So long as the Scout’s earned all the required merit badges and enough of the elective merit badges to total 21, he has all he needs.
(For others who may read this, it would be helpful for me to understand how you arrived at the idea that this Scout might need to earn 12 more than what’s required.)
Thanks, Andy. The question arose while I was reading the Eagle requirements—the part where it says, “Earn a total of 21 merit badges (10 more than you already have).” The phrase, “10 more than you already have,” doesn’t appear with any of the other rank requirements, so some of us who are less intuitive felt the need to question a higher source… which is where you come in! (Bob)
Well, I’m hardly a “higher source”… The best source is always the BSA and what’s been written. So let’s review, using the current SCOUT HANDBOOK (I’m going to focus only on the number, not whether they’re Eagle-required or not)…
Star req. 3: “Earn six merit badges…” So, for this one, if the Scout earns 6, he’s there.
Life req. 3: “Earn five more merit badges (so that you have 11 in all)…” For Life, 11 is the magic number.
Eagle req. 3: “Earn a total of 21 merit badges (10 more than you already have)…” The “10 more than you already have” refers to the 11 for Life.
But I can see where the “10 more than you already have” might mislead. Let’s push the envelope a bit and see where it takes us…
Supposed a Scout, between the time he becomes a Scout and when he earns Life rank, has been busy with merit badges. Let’s say he’s already earned a total of 50 merit badges (not impossible, by the way!) by the time he’s a Life Scout. So, does “10 more than you already have” mean earning 10 so that the Scout now has 60 merit badges? Nope. It only means 10 more than are required for Life rank. That’s 21, and that’s what Eagle req. 3 is asking for.
Need more confirmation? Easy! Take a look at the Eagle Scout Rank Application. There’s space for listing 21 merit badges: That’s the required number!
And, as long as we’re on the subject, be sure your Scouts—and adult volunteers, too—don’t think of Eagle as “the end of the Scouting trail.” Eagle is simply a rank. Yes, it’s the highest, but it’s not the “pinnacle” from the standpoint of “earn Eagle and your Scouting ‘career’ is over.” Far from it! In fact, earning Eagle is where the real fun begins! In the first place, the sooner the Scout earns Eagle, the longer he’ll be able to wear this badge on his uniform (instead of receiving it as an “18th birthday present” and never getting to wear it). Then, when he goes to NYLT, or a national or international Jamboree, he goes as an Eagle! When he takes a Philmont trek, he does this as an Eagle! When he’s elected by his fellow Scouts into the Order of the Arrow, he takes his Ordeal as an Eagle! Plus, he gets to work on a bunch of other really cool merit badges without having to worry about whether they’re “required” or not–he does them for the fun of it! And he gets Eagle palms every three months when he earns five more merit badges–he can earn as many as four palms a year!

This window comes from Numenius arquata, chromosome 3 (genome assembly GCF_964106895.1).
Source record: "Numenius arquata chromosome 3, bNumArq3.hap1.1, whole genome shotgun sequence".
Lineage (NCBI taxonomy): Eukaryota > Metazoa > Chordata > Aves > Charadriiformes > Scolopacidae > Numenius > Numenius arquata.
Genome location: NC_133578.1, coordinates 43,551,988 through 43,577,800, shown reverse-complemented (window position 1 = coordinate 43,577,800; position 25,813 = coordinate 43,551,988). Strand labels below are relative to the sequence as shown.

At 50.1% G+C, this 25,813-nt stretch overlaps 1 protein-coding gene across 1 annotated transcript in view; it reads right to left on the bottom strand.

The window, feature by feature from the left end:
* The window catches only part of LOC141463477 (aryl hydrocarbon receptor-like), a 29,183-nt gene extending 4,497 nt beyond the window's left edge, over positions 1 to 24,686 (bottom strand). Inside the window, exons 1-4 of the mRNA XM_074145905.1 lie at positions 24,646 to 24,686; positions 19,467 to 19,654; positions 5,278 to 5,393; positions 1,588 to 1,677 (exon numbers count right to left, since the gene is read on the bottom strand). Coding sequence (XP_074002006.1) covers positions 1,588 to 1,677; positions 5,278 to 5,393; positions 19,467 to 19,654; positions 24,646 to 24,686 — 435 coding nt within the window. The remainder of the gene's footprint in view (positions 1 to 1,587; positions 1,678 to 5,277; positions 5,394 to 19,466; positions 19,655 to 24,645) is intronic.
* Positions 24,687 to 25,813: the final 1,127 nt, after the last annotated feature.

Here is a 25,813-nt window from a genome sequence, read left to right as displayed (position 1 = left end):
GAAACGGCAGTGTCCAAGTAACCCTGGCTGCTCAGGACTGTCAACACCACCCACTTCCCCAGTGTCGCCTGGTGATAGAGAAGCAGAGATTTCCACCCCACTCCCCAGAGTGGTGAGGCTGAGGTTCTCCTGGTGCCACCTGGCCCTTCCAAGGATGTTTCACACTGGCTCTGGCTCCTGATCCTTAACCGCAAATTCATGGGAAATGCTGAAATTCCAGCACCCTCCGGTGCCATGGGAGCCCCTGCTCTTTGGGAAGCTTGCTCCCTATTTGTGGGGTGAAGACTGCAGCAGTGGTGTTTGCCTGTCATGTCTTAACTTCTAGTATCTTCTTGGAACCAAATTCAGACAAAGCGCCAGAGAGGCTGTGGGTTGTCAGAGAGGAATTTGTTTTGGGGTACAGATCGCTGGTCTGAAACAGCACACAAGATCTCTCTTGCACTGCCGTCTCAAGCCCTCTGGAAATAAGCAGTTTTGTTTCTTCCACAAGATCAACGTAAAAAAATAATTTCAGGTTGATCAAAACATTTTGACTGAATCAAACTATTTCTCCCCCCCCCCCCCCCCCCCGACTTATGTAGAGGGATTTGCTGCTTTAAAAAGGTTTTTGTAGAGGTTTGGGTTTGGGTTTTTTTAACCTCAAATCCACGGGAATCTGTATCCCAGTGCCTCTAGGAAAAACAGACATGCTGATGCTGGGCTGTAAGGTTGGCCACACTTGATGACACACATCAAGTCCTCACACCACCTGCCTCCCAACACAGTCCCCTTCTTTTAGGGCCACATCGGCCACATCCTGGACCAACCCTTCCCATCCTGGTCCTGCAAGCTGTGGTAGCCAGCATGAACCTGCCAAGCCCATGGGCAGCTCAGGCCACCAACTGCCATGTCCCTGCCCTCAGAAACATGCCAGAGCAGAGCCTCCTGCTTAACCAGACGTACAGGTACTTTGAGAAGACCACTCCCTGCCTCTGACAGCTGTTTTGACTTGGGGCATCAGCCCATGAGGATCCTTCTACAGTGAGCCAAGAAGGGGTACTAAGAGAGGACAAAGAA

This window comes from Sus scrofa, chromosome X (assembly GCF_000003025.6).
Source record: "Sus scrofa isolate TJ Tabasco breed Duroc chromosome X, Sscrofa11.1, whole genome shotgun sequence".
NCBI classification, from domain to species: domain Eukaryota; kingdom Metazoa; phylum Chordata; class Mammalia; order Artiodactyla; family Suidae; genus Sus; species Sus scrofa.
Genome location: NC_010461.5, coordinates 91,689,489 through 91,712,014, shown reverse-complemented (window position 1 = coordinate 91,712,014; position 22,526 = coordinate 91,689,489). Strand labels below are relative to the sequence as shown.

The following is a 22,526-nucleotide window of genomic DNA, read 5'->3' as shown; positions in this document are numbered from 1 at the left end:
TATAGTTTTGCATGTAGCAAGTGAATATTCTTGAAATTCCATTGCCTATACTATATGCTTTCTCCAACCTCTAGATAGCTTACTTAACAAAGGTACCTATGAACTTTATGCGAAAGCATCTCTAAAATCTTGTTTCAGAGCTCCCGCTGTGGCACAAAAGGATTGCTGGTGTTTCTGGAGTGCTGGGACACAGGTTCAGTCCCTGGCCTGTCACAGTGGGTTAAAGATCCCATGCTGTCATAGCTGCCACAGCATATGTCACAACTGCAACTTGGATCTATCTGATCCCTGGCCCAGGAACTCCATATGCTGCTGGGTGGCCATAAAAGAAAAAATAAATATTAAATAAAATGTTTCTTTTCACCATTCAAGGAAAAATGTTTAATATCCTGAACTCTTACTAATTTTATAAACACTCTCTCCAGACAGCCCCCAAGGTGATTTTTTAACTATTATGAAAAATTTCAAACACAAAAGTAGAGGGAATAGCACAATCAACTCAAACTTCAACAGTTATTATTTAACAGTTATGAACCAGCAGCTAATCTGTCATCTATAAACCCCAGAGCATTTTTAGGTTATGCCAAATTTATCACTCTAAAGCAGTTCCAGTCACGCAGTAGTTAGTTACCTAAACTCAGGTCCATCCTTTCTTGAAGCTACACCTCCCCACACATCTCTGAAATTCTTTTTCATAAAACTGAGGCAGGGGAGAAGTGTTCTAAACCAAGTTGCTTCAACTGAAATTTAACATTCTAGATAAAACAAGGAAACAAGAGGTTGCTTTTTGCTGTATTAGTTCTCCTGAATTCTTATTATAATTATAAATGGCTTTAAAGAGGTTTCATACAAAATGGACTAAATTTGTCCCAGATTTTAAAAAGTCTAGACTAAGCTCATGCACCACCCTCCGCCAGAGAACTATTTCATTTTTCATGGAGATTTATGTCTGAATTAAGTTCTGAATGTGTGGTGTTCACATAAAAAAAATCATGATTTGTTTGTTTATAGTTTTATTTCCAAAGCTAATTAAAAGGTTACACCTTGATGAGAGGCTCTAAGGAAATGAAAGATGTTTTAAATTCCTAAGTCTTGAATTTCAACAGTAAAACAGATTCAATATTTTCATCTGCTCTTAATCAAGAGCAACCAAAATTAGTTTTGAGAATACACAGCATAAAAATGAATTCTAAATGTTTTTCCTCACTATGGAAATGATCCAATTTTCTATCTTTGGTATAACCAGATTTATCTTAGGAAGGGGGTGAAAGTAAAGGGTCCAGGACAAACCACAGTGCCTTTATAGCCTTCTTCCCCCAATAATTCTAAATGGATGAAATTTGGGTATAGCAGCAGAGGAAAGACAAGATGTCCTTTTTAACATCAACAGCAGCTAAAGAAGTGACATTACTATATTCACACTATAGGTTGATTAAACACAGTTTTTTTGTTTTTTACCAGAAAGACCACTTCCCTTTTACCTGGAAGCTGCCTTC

For Eagle palms, he gets credit for any merit badges previously earned (that is, earned prior to making Eagle). This means that a Scout with, let’s say, 26 merit badges at the time he earns Eagle gets a bronze palm three months later, for the 5 more than the 21 he needed for Eagle that he already has.
Well, that’s probably more than you ever thought you’d get to know about merit badges, so it’s time for me to stop!
Do you have any recollection of when National Council went from 12 regions to the current four? Also when did the “new” tan uniforms started replacing the green we grew up in? (Fred Schuhle)